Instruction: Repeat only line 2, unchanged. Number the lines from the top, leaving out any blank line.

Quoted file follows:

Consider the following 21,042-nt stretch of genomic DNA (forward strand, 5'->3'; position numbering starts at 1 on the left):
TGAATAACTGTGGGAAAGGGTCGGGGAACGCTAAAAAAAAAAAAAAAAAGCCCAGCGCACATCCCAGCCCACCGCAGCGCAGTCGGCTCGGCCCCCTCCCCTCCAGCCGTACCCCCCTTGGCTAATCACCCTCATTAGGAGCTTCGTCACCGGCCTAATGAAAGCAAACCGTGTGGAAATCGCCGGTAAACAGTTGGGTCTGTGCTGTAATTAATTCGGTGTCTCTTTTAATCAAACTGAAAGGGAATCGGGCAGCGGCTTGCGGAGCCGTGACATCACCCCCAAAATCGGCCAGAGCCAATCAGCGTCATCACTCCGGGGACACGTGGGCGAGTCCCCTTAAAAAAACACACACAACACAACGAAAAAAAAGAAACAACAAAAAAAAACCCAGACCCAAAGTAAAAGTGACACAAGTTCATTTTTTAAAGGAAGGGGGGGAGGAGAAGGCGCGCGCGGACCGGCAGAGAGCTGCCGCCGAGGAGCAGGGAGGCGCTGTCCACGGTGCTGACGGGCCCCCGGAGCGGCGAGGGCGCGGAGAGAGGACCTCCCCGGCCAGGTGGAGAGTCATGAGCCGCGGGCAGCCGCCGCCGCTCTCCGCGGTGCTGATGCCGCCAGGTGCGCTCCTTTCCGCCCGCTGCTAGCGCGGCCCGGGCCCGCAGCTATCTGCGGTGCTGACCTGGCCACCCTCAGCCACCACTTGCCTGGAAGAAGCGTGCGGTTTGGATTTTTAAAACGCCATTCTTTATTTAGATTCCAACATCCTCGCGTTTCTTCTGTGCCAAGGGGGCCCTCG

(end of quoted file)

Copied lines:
TGAATAACTGTGGGAAAGGGTCGGGGAACGCTAAAAAAAAAAAAAAAAAGCCCAGCGCACATCCCAGCCCACCGCAGCGCAGTCGGCTCGGCCCCCTCCCCTCCAGCCGTACCCCCCTTGGCTAATCACCCTCATTAGGAGCTTCGTCACCGGCCTAATGAAAGCAAACCGTGTGGAAATCGCCGGTAAACAGTTGGGTCTGTGCTGTAATTAATTCGGTGTCTCTTTTAATCAAACTGAAAGGGAATCGGGCAGCGGCTTGCGGAGCCGTGACATCACCCCCAAAATCGGCCAGAGCCAATCAGCGTCATCACTCCGGGGACACGTGGGCGAGTCCCCTTAAAAAAACACACACAACACAACGAAAAAAAAGAAACAACAAAAAAAAACCCAGACCCAAAGTAAAAGTGACACAAGTTCATTTTTTAAAGGAAGGGGGGGAGGAGAAGGCGCGCGCGGACCGGCAGAGAGCTGCCGCCGAGGAGCAGGGAGGCGCTGTCCACGGTGCTGACGGGCCCCCGGAGCGGCGAGGGCGCGGAGAGAGGACCTCCCCGGCCAGGTGGAGAGTCATGAGCCGCGGGCAGCCGCCGCCGCTCTCCGCGGTGCTGATGCCGCCAGGTGCGCTCCTTTCCGCCCGCTGCTAGCGCGGCCCGGGCCCGCAGCTATCTGCGGTGCTGACCTGGCCACCCTCAGCCACCACTTGCCTGGAAGAAGCGTGCGGTTTGGATTTTTAAAACGCCATTCTTTATTTAGATTCCAACATCCTCGCGTTTCTTCTGTGCCAAGGGGGCCCTCG